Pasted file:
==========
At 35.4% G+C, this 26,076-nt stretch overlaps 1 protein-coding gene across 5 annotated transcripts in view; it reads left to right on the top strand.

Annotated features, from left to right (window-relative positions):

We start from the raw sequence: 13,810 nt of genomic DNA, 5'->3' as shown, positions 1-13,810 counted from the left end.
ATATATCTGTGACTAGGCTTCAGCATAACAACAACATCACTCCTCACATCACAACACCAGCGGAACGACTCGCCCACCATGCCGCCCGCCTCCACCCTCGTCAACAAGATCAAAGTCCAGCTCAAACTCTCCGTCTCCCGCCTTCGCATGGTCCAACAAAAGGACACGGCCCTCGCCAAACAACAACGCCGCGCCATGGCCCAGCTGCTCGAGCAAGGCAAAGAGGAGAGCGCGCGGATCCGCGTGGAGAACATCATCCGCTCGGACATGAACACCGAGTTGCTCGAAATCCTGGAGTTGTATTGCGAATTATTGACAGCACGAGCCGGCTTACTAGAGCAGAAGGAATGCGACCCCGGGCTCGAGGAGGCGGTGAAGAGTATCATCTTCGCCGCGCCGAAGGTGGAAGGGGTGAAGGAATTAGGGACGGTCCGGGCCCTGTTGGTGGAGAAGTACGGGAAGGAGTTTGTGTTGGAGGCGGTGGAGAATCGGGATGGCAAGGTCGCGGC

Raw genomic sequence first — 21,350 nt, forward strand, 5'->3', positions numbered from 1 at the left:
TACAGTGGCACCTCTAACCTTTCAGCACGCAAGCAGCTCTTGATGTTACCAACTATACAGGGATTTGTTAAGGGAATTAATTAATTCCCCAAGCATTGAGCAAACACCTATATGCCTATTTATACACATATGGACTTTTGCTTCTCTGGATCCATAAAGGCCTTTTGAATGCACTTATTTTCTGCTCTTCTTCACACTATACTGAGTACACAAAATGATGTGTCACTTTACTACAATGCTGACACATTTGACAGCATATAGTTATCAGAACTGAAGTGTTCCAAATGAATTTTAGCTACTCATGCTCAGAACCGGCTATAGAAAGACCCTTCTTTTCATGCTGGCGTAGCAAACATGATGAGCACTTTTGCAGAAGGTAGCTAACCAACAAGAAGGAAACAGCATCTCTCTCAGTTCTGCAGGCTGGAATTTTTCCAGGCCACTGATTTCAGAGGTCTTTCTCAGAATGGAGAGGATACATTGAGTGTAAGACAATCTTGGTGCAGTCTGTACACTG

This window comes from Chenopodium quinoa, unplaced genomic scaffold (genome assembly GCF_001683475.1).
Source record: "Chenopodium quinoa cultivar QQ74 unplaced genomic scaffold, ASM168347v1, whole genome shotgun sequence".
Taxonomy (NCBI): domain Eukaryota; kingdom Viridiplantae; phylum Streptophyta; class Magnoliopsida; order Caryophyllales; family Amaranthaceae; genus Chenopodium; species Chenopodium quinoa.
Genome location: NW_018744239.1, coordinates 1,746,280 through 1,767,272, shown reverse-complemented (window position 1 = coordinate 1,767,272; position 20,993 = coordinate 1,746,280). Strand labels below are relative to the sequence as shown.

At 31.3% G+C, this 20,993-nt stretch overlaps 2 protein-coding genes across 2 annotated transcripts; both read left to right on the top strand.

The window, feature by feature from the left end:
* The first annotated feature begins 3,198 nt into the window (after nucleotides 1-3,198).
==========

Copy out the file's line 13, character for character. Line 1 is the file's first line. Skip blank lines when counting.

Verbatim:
* The first annotated feature begins 3,198 nt into the window (after nucleotides 1-3,198).